Skip to content

Birth Control Health Center

Font Size

No-Period Birth Control

WebMD Magazine - Feature

Q: I’m a little wary of the new no-period birth control pills on the market. Are they safe?

A: The FDA approved the first no-period pill (brand name Lybrel) in 2007. And, yes, this new pill is safe. It isn’t that different from other low-dose birth control pills that use estrogen and progestin to stop ovulation. Instead of taking four to seven days of placebo pills, however, women take Lybrel continuously, with no breaks and no period. Seasonale, another extended-use oral contraceptive, limits menstrual cycles to four per year.

Recommended Related to Birth Control

Birth Control Pill Information

Taken correctly, birth control pills are up to 99.9% effective at preventing pregnancy. Get the facts in this article. Birth Control Pill

Read the Birth Control Pill Information article > >

The FDA approved Lybrel based on two clinical trials, each lasting one year, of more than 2,400 women ages 18 to 49. The trials showed Lybrel to be a safe and effective contraceptive when used as directed.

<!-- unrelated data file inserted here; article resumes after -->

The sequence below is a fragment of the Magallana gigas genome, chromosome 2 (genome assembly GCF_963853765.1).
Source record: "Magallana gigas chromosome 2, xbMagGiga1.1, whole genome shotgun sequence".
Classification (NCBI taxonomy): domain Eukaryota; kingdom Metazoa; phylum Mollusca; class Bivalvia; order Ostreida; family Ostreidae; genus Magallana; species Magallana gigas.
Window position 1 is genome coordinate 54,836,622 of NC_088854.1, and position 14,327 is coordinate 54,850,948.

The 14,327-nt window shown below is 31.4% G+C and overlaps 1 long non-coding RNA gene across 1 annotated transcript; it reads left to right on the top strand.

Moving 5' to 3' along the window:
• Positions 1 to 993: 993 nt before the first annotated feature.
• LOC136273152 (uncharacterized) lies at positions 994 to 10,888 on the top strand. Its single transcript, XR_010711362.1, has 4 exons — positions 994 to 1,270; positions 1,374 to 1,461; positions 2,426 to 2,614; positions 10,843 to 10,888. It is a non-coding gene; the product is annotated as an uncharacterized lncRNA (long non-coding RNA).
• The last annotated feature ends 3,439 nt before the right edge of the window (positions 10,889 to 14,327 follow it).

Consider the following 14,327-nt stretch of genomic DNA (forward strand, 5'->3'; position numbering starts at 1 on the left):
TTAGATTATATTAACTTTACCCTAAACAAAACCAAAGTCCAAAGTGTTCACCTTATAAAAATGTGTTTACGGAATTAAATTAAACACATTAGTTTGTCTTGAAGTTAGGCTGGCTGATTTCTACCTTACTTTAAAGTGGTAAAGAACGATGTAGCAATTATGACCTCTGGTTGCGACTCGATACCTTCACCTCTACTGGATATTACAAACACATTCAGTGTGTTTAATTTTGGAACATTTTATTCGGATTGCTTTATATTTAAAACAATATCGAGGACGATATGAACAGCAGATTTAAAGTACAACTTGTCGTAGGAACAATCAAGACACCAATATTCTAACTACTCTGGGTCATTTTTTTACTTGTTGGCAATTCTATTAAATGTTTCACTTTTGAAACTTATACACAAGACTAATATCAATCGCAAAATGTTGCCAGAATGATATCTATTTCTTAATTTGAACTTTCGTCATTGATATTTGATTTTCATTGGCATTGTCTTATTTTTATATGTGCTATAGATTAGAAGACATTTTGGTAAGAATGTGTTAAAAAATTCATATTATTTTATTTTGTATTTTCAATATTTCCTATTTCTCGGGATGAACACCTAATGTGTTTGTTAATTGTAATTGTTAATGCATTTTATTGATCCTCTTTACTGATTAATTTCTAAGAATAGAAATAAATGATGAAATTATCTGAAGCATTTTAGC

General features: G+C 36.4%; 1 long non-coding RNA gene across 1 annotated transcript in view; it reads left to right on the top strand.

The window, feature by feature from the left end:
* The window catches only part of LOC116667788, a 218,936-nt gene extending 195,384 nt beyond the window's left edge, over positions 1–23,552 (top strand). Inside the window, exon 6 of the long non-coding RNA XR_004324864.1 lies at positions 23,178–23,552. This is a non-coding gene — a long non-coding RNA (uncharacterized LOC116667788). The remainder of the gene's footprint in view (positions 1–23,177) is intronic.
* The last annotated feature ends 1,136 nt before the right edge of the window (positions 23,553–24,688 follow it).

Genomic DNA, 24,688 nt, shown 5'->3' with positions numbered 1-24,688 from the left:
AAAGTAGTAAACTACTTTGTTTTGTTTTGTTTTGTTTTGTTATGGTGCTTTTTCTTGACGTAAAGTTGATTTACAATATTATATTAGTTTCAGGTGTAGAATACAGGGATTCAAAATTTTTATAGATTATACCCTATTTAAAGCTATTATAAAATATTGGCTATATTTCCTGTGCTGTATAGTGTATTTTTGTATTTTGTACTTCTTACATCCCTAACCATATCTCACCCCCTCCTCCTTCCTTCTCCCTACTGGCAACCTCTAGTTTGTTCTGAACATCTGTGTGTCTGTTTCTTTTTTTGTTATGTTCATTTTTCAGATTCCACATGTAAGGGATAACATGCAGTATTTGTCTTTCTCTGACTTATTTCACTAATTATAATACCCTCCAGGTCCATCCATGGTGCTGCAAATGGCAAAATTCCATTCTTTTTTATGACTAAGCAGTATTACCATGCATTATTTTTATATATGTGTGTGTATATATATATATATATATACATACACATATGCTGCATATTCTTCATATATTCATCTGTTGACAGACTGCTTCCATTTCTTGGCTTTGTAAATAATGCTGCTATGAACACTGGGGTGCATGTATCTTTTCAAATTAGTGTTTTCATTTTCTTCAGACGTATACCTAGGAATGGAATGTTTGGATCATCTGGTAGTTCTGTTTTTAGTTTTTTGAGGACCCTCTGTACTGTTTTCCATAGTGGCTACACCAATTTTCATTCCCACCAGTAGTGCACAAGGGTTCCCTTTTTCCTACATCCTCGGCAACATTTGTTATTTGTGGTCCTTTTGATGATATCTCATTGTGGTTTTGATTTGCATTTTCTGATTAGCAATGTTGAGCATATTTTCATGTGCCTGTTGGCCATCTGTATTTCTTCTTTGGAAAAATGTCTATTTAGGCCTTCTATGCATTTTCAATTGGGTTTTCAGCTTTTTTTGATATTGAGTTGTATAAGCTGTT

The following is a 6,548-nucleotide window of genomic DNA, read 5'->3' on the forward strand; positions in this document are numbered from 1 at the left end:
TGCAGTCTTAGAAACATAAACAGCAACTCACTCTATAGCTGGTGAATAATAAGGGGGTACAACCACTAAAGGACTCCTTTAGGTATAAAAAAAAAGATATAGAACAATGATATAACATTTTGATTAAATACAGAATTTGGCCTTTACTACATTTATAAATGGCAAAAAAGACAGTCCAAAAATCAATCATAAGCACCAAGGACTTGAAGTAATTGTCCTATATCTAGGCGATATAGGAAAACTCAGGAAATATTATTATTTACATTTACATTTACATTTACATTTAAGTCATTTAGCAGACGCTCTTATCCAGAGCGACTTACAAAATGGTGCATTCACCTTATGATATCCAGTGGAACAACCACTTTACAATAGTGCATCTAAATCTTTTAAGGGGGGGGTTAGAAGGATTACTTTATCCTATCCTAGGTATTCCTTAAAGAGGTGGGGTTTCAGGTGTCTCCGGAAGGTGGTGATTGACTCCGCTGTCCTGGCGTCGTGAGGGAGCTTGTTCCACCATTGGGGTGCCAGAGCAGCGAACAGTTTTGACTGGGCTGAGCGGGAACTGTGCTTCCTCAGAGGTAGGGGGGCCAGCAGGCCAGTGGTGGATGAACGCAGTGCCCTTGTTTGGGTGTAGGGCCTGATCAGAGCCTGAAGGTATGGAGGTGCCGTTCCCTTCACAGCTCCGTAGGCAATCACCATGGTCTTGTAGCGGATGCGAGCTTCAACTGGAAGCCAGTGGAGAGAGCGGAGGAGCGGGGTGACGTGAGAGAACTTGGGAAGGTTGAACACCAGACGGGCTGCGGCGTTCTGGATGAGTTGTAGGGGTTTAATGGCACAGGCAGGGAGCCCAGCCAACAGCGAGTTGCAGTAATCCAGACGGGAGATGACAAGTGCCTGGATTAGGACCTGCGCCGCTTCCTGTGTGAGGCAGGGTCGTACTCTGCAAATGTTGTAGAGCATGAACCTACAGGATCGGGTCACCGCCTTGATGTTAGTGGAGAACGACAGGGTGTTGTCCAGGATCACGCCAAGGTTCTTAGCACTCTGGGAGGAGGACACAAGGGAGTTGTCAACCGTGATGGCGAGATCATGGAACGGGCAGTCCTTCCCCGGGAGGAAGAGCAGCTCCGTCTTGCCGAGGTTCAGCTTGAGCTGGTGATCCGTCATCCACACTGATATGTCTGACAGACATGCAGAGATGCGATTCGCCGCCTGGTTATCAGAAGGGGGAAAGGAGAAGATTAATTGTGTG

Not having to worry about a monthly menstrual period is liberating, but there are downsides. Side effects of Lybrel include breakthrough bleeding or spotting. Many women also rely on their monthly period -- even when they’re on the pill -- to ensure they’re not pregnant. Some researchers do question the long-term safety of how continuous-use hormones may affect the risk of breast and other hormone-fueled cancers. Ask your doctor if the no-period pill is right for you.

Brunilda Nazario, MD, WebMD Medical Editor


Reviewed on May 01, 2008

Today on WebMD

Here's what to expect.
man opening condom wrapper
Do you know the right way to use them?
birth control pills
Here's what to do next.
doctor and patient
His and her options.
Concerned teenage girl
hospital gown
Birth Control Pills Weight Gain
Ortho Evra Birth Control Patch
contraceptive pills
Young couple looking at each other, serious
woman reading pregnancy test result